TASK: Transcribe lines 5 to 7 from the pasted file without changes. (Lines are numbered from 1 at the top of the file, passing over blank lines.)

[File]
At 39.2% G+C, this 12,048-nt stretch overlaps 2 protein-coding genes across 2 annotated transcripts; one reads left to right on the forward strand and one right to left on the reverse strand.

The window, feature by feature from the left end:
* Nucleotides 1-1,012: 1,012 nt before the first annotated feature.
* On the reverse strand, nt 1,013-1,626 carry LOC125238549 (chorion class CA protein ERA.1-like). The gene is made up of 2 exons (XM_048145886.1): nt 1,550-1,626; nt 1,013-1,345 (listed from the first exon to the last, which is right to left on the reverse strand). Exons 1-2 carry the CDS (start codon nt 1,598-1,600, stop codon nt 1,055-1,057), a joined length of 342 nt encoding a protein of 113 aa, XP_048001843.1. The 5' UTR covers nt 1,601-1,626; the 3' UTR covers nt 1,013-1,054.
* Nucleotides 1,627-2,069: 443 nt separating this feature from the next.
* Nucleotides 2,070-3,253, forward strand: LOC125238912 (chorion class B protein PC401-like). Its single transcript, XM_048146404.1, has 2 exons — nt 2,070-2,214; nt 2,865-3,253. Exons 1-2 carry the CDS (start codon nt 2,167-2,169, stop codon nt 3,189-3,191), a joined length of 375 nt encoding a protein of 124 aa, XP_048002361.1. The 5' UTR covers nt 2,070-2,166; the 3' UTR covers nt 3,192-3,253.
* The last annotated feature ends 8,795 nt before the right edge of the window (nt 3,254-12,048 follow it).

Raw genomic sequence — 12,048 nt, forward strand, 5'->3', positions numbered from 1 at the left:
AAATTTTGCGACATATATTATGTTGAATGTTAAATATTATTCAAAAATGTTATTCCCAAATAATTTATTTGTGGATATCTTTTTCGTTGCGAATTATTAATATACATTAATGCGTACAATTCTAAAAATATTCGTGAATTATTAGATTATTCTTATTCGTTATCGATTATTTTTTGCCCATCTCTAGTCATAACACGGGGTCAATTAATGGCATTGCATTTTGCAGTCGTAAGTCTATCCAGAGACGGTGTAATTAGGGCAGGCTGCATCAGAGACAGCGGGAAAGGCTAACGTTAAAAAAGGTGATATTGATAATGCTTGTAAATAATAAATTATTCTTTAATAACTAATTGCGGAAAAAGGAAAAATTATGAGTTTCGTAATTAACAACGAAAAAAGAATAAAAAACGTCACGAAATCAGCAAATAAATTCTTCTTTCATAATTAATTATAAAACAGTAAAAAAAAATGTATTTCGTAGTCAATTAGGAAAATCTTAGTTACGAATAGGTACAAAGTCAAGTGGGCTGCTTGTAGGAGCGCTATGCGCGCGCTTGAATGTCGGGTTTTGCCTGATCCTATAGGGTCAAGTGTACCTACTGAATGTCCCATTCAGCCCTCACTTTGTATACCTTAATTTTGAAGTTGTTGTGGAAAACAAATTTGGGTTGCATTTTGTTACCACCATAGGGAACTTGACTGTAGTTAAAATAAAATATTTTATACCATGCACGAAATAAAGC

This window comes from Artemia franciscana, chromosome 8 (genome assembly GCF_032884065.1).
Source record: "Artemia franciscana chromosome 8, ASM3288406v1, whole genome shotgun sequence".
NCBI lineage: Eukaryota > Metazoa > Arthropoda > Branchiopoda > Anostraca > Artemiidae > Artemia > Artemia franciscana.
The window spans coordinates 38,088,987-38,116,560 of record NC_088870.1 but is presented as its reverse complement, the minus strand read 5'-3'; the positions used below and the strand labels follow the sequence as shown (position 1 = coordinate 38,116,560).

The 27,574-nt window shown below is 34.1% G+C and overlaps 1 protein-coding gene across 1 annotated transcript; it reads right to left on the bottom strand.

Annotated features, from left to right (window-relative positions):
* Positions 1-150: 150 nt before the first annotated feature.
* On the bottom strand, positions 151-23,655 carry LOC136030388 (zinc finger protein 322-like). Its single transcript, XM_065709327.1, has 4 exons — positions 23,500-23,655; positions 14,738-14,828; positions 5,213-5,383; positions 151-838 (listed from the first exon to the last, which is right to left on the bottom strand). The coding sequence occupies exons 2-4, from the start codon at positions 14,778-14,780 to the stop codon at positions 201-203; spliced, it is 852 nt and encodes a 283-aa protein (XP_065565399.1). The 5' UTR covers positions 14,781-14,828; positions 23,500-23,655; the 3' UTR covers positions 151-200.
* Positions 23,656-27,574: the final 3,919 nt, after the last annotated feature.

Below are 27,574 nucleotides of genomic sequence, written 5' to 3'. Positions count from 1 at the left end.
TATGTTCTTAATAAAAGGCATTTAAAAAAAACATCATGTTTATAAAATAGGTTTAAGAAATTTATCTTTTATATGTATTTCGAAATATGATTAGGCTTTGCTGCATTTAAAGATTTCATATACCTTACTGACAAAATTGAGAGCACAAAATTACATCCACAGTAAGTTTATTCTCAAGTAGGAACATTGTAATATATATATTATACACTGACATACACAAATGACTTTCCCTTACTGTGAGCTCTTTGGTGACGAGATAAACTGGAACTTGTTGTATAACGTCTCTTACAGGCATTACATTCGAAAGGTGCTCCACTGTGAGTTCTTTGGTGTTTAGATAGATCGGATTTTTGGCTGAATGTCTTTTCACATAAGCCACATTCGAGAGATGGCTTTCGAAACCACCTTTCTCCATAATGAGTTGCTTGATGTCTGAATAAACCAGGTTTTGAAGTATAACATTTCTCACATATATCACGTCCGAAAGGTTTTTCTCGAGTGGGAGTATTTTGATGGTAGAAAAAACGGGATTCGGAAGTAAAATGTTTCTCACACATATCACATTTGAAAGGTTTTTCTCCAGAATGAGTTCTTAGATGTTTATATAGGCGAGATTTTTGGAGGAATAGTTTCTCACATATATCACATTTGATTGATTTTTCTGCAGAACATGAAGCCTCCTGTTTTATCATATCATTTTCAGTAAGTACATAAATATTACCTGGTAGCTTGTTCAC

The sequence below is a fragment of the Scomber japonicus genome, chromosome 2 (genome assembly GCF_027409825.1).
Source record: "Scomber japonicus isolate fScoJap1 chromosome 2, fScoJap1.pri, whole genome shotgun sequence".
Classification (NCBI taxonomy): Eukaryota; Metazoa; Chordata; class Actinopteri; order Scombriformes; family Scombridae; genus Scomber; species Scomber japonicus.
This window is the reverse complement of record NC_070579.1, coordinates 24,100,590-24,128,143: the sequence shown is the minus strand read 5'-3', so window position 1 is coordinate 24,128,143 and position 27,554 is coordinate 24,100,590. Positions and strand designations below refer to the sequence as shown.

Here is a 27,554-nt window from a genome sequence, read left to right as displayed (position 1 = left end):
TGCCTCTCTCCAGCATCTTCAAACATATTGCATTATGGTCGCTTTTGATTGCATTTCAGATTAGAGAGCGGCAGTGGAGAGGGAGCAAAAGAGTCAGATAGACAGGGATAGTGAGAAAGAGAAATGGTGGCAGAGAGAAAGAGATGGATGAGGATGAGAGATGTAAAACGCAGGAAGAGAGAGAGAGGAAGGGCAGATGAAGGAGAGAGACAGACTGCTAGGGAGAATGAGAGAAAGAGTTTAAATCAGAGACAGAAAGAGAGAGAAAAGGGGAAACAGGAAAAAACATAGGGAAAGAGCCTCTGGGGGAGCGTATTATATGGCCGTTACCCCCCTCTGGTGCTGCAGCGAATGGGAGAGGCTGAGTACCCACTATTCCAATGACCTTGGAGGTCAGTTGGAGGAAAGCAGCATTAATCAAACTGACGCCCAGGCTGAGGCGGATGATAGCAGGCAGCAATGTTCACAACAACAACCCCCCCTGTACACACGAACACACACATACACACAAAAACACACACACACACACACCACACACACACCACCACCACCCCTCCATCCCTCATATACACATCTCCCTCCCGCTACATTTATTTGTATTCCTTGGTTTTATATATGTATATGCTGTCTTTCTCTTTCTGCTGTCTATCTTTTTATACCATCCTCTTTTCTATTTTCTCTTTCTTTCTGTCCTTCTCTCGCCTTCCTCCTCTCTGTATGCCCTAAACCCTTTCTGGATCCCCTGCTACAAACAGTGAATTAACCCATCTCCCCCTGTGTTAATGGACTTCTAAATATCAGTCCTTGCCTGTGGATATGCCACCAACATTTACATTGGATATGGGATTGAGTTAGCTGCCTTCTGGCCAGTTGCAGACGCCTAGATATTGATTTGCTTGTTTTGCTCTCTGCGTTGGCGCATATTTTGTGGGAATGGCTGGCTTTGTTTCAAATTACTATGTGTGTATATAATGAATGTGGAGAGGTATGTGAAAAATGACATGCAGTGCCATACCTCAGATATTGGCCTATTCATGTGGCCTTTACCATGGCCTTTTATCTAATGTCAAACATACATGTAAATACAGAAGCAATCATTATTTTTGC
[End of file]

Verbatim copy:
* Nucleotides 1,627-2,069: 443 nt separating this feature from the next.
* Nucleotides 2,070-3,253, forward strand: LOC125238912 (chorion class B protein PC401-like). Its single transcript, XM_048146404.1, has 2 exons — nt 2,070-2,214; nt 2,865-3,253. Exons 1-2 carry the CDS (start codon nt 2,167-2,169, stop codon nt 3,189-3,191), a joined length of 375 nt encoding a protein of 124 aa, XP_048002361.1. The 5' UTR covers nt 2,070-2,166; the 3' UTR covers nt 3,192-3,253.
* The last annotated feature ends 8,795 nt before the right edge of the window (nt 3,254-12,048 follow it).